A measles outbreak that began at two Disney theme parks in Anaheim, California, last December has spread to seven states and Mexico. The California Department of Public Health now reports 68 cases in 11 parts of the state.
Cases have also been confirmed in Washington, Utah, Colorado, Oregon, Nebraska, Arizona, and Mexico.
Most of those who have gotten sick did not have their measles-mumps-rubella (MMR) vaccination. The disease was virtually eliminated in the United States by year 2000, but can still enter the country from places where it’s common.
Seth Mnookin, author of The Panic Virus, said those who are not having their children vaccinated are not the poor or low-income Americans, but parents with higher-than-average incomes and education. He also stated these parents are politically liberal and self-identify as environmentally conscious.
They’re sometimes called anti-vaxxers, and at one time had a strong voice, but parents who want their children protected against measles also began to speak.
California is one of 20 states that allows children not to be vaccinated because of parents’ personal beliefs. But the state tightened its rules last year, mandating that parents who forego vaccines get a signed statement from a doctor stating they understand the risk.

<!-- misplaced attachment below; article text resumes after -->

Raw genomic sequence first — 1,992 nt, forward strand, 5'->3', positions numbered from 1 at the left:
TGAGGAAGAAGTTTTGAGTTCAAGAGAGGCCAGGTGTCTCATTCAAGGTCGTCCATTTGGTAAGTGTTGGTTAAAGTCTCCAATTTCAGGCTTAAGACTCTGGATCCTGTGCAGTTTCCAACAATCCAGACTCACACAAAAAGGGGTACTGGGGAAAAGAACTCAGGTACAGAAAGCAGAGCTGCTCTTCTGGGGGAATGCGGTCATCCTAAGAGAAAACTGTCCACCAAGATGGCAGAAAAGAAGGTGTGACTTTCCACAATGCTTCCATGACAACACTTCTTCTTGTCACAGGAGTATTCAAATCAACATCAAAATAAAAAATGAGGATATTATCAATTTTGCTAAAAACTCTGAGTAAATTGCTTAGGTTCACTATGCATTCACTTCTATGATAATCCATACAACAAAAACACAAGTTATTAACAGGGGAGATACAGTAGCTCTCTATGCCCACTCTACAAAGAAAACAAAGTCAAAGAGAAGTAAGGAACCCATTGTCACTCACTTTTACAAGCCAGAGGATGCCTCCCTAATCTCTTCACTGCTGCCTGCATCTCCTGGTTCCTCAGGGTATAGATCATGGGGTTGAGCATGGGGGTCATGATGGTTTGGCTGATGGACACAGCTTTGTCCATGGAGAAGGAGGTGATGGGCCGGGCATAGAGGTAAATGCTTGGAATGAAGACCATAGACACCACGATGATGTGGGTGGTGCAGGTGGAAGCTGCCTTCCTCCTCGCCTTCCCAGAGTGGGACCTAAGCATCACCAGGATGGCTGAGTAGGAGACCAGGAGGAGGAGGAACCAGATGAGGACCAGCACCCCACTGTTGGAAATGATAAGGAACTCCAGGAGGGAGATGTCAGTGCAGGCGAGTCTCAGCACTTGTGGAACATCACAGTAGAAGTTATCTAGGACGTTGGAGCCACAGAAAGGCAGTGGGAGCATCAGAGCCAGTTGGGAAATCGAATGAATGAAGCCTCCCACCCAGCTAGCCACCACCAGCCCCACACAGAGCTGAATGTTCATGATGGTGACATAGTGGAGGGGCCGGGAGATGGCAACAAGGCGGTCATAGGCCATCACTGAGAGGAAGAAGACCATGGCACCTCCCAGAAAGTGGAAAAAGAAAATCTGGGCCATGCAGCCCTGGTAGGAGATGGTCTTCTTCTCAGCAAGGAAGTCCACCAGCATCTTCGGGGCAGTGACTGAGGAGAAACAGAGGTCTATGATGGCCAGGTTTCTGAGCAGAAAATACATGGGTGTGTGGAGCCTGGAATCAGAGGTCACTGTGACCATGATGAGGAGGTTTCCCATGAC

Personal-belief exemptions for kindergartners fell from 3.1 percent in 2013 to 2.5 percent in 2014. The state also allows a religious exemption.
Measles vaccination status for 34 of the California patients, reportedly is as follows.
- 28 were not vaccinated
- 6 were babies, too young for vaccinations
- 5 were fully vaccinated
- 1 was partially vaccinated
It is possible for vaccinated patients to contract measles, but symptoms are usually less severe.
Dr. Gill Chavez, California state epidemiologist, explained that the measles virus is a serious one.
“Measles is not a trivial disease. It can be very serious with devastating consequences.”
Possible outcomes from measles are pneumonia, encephalitis, (swelling of the brain) and death.
Measles is an airborne virus and highly contagious. Symptoms are a fever, followed by cold symptoms, including a cough and a runny nose. The virus results in a rash that begins on the face and neck, but spreads throughout the body.
Patients are contagious four days before the rash appears and four days after. An infected person who sneezes or coughs can spread the virus that can live on surfaces for as long as two hours.
The virus can incubate for up to 14 days with no visible symptoms.
Preventing measles outbreaks like California’s requires immunizations against the disease. A recommended vaccination schedule for measles and other preventable diseases can be found here.
[Image: Opposing Views]